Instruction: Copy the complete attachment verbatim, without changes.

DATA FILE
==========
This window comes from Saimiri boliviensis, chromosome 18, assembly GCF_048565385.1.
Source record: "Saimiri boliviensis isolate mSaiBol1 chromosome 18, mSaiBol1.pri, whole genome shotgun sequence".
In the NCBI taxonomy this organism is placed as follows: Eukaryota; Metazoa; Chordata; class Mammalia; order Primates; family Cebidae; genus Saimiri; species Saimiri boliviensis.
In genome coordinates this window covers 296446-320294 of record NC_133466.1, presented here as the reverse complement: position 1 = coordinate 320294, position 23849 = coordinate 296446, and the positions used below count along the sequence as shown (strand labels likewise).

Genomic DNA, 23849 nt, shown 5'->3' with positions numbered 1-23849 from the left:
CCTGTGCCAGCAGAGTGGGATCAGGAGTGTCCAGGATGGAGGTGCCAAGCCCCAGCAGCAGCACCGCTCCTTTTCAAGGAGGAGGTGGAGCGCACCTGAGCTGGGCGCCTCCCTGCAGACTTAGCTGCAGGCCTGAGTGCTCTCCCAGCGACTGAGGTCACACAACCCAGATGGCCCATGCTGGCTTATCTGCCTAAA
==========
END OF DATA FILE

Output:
This window comes from Saimiri boliviensis, chromosome 18, assembly GCF_048565385.1.
Source record: "Saimiri boliviensis isolate mSaiBol1 chromosome 18, mSaiBol1.pri, whole genome shotgun sequence".
In the NCBI taxonomy this organism is placed as follows: Eukaryota; Metazoa; Chordata; class Mammalia; order Primates; family Cebidae; genus Saimiri; species Saimiri boliviensis.
In genome coordinates this window covers 296446-320294 of record NC_133466.1, presented here as the reverse complement: position 1 = coordinate 320294, position 23849 = coordinate 296446, and the positions used below count along the sequence as shown (strand labels likewise).

Genomic DNA, 23849 nt, shown 5'->3' with positions numbered 1-23849 from the left:
CCTGTGCCAGCAGAGTGGGATCAGGAGTGTCCAGGATGGAGGTGCCAAGCCCCAGCAGCAGCACCGCTCCTTTTCAAGGAGGAGGTGGAGCGCACCTGAGCTGGGCGCCTCCCTGCAGACTTAGCTGCAGGCCTGAGTGCTCTCCCAGCGACTGAGGTCACACAACCCAGATGGCCCATGCTGGCTTATCTGCCTAAA